There are more incremental position sensors than absolute sensors. This is because traditionally absolute position sensors were more expensive but the price difference is diminishing and absolute position sensors are usually preferred.


Position Sensing Tip #3 – Understand what’s important for good measurement performance.

Sounds dumb right? But this is one area that more design engineers get wrong than right. Measurement performance for a position sensor is usually specified by:-

  • Accuracy – the maximum error between the sensor’s output and actual position
  • Resolution – the smallest change in position that the sensor can measure
  • Repeatability of Precision – a measure of the sensor’s reproducibility
  • Linearity – a measurement of the deviation between the sensor’s output to a straight line formed by the output of a perfect sensor and actual position. (Assuming no off-sets, a perfectly linear measuring device is also perfectly accurate).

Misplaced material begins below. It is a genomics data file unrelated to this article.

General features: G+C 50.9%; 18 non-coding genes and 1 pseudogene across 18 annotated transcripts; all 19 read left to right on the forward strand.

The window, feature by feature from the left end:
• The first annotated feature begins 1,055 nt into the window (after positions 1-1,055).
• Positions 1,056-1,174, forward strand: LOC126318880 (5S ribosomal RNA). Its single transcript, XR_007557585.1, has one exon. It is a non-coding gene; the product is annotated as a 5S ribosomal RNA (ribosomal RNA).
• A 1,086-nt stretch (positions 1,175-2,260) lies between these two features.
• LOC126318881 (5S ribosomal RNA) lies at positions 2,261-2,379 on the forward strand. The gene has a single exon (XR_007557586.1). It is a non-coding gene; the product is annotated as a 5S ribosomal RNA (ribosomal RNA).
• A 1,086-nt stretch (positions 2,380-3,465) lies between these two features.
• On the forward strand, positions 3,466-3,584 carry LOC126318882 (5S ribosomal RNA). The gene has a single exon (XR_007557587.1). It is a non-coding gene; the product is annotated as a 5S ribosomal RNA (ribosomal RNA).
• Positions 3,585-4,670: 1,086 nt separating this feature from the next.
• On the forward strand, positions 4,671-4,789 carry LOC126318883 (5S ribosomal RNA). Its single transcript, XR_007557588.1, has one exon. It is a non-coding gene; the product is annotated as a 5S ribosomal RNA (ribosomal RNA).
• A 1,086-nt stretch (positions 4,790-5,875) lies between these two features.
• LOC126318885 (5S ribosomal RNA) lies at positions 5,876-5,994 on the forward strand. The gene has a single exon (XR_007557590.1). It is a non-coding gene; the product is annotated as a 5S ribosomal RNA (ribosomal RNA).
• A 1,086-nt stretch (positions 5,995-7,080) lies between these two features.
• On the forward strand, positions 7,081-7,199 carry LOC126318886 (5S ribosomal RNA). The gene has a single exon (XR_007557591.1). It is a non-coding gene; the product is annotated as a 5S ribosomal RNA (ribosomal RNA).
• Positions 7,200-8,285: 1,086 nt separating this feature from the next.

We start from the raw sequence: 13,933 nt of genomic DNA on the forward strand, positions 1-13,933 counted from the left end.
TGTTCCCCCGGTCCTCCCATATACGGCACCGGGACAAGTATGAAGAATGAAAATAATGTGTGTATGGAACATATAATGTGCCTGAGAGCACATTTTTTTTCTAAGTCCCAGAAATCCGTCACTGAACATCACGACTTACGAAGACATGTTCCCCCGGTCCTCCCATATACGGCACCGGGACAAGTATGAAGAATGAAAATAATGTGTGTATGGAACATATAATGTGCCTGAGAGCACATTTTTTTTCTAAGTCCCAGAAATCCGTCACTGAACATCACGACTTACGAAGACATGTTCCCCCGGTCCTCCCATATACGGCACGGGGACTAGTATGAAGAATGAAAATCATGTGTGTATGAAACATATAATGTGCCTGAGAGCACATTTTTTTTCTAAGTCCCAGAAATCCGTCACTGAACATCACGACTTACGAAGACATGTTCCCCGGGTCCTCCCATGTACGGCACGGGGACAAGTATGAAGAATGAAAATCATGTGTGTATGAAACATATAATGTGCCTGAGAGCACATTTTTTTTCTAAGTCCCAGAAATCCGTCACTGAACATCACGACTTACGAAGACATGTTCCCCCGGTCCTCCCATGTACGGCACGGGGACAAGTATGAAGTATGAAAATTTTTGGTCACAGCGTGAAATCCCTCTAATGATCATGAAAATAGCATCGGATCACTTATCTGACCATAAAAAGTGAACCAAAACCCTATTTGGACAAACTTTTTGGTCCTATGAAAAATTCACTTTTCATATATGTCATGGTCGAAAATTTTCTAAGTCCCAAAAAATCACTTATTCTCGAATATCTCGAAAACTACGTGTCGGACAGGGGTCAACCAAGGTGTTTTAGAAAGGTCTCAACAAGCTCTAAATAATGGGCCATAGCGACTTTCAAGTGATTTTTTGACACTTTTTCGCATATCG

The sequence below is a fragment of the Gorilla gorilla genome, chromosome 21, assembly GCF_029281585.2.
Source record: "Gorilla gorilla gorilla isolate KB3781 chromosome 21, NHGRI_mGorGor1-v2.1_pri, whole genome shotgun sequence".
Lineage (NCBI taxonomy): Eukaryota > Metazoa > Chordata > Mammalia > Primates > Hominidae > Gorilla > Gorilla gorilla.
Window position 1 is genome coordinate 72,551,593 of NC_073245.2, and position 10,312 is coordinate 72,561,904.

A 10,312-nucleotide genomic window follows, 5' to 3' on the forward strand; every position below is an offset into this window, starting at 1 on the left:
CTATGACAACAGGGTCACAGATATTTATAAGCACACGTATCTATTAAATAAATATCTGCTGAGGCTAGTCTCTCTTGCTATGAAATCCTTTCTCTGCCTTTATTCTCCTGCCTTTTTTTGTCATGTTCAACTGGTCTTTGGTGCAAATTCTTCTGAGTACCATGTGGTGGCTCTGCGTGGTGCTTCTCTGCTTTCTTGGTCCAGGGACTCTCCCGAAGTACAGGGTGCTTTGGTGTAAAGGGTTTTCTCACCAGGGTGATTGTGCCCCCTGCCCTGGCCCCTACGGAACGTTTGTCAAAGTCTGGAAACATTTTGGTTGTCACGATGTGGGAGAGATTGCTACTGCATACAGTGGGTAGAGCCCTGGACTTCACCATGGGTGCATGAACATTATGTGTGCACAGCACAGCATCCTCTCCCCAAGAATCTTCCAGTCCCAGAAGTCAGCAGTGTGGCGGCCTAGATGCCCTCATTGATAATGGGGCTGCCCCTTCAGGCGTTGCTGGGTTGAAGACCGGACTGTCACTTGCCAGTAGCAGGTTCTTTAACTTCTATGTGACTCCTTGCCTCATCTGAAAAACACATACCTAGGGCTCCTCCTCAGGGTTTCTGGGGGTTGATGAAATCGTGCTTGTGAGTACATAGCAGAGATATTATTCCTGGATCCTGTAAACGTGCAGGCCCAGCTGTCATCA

Most engineers get confused about the differences between precision and accuracy.  We can explain the difference between accuracy and precision using the analogy of an arrow fired at a target.  Accuracy describes the closeness of an arrow to the bullseye.

If many arrows are shot, precision equates to the size of the arrow cluster.  If all arrows are grouped together, the cluster is considered precise – in other words, highly repeatable.

Since you’re aiming not to get fired (pun intended), make sure you know the difference between the various measurement terms and what your project requires. The most important parameter for most applications is precision rather than accuracy.

Think about what’s most important in your overall design. Many engineers either over-specify and pay over the odds for the sensor; or they’ll under-specify and not achieve the required performance.